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First look: Holden rounds up new Rodeo

To D-Max: New Rodeo has been launched in Thailand, where it will also be built.

Tradespeople are set to get more one-tonne choices from Holden

3 Jun 2002

HOLDEN'S stocks with the tradies is set to be boosted significantly next year by this new Rodeo and the Commodore-based one-tonne utility.

While Holden is officially saying neither vehicle is confirmed, the Rodeo you see pictured here has already been launched into the booming Thailand light-commercial market.

And the Rodeo range that's expected to come to Australia from some time in the first half of 2003 will also be built in Thailand, at Isuzu's Samptprakan plant.

What you are looking at here is a sporty turbo-diesel space cab version of Rodeo called the D-Max, which has been launched by the Thai Isuzu importer. The concept, if not the name, is being considered for Australia.

In fact, Holden's light commercial vehicle manager Alan Blazevic says the whole Rodeo range is under review as the model change looms.

No wonder, considering there are 57 different Rodeo variants sold in Australia including five body configurations, four engines, two transmissions and the choice of two and four-wheel drive. And then there's the three specification levels - DX, LT and LX.

"We're reviewing the model line-up at the moment - nothing has been signed off in terms of what that final line-up will be," Mr Blazevic said.

"All the models and all the options within the range are being looked at. It is potentially possible that all the variants and all the options will not make it through to the new model.

"But there is some other stuff we are looking at that could open up quite a few doors for us.

"Without giving too much away, there are other variants available in the vehicle we are looking at potentially bring in." Mr Blazevic said the arrival of a one-tonner Commodore, also expected in 2003, would not crowd the Rodeo's place in the market.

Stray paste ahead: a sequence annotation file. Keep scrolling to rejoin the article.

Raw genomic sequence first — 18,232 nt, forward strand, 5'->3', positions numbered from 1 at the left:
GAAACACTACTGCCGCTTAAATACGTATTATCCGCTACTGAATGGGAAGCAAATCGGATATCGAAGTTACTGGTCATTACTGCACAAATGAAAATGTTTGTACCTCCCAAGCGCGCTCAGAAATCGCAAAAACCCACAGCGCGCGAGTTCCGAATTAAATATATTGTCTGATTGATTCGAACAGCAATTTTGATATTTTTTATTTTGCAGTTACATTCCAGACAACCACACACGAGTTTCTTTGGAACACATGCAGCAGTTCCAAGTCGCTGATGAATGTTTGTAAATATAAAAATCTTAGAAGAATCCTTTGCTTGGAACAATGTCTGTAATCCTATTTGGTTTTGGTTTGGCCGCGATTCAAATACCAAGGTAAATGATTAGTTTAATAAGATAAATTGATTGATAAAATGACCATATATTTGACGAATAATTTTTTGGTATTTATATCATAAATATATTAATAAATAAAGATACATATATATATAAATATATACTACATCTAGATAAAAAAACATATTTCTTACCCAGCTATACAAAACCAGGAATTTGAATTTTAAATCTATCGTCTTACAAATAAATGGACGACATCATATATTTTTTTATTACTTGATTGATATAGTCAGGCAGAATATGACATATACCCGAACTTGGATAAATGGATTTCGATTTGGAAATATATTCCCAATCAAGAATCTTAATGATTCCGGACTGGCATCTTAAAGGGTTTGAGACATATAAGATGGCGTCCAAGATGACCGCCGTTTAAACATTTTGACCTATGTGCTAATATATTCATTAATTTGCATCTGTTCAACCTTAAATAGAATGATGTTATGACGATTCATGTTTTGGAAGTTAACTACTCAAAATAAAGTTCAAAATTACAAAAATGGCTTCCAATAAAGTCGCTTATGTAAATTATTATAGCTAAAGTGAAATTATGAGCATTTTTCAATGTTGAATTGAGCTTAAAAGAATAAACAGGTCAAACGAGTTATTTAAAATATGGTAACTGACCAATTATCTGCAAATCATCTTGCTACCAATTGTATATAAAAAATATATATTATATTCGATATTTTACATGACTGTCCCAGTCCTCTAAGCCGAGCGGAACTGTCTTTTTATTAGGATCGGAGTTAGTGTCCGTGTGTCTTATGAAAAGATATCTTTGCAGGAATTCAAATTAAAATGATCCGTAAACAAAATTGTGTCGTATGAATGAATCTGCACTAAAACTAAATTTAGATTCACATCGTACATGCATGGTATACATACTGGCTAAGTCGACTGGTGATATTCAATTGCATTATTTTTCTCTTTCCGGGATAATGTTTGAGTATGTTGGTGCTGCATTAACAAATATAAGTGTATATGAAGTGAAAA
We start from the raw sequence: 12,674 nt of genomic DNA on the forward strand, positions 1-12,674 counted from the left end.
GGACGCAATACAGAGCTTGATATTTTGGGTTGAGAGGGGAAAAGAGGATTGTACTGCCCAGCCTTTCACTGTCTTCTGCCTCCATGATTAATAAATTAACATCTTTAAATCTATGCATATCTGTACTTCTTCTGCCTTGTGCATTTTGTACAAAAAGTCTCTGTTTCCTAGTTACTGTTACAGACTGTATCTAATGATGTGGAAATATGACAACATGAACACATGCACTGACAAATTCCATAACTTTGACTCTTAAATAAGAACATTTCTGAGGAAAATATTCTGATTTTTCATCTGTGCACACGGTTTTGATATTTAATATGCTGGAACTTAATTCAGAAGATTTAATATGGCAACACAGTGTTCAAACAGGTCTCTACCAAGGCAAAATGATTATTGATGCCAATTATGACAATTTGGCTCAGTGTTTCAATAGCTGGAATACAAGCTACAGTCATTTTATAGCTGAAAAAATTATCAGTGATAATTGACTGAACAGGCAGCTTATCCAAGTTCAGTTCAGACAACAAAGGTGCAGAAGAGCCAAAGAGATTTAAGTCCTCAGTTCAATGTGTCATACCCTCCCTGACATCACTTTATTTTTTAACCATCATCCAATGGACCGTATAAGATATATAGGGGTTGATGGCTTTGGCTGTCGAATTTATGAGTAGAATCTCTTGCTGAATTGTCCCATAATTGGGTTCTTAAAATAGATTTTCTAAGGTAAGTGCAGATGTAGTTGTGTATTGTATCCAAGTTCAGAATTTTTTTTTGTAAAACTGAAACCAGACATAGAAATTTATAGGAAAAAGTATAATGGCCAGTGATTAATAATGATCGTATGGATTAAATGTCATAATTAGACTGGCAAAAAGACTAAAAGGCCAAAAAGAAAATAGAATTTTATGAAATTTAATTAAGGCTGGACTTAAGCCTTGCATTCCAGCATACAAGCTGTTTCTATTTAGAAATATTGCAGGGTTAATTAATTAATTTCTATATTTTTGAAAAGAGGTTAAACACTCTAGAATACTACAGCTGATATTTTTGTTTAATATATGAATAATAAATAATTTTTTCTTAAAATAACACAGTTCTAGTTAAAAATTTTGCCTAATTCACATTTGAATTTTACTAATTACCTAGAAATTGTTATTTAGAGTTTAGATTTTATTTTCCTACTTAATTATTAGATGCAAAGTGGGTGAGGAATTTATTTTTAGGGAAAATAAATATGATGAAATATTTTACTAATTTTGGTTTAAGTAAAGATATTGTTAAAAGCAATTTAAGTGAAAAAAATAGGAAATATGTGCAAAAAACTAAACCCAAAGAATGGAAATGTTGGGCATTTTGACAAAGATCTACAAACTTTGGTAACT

"The one-tonner is not a signed-off program as yet - that's something we would have to look into, what's going to differentiate those two vehicles in the marketplace," Mr Blazevic said.

"If you look at the experience (Ford) Falcon one-tonner has in cab-chassis and Courier, there's obviously a market for both vehicles." He also predicted the new Rodeo would boost sales of the range, which has been dipping steadily since its peak in 1999, although there was an upturn in 2002.

"This car has the capacity to blow the market right open - that side of the market is very, very competitive in terms of pricing and that's one issue we have to get spot-on because the car is a tool of trade."
Rodeo measure for measure
Old* New
Length5075mm 5020mm
Width1770 1800
Height1735 1730
Wheelbase3025 3050
Front track1450 1520
Rear track 1460 1525
Ground clearance 215 225
* Biggest figure used

GM, Isuzu in joint development

THE new generation Rodeo is a joint development between Isuzu and 49 per cent owner General Motors.

The partners are targetting more than 500,000 sales annually for the new vehicle.

It is crucial for Isuzu that the plan succeed because it is trying to restructure its way out of red ink, this week announcing a 43 billion yen ($US344 million) loss for its financial year ending last March.

As per the current vehicle, the Rodeo's body sits on a separate chassis, with suspension by double wishbones up-front and a leaf spring rear-end. However, steering has been swapped over from recirculating ball to power-assisted rack and pinion.

Only the 3.0-litre turbo-diesel engine was listed on the Thai spec sheets, mated to a five-speed manual or four-speed electronic auto with grade logic control. The four-wheel drive is a new push-button "touch on the fly" system with dual range.

Inside, there has been a complete re-do with a new four-spoke steering wheel, metal-look three-dial instrument pod and new centre console design.

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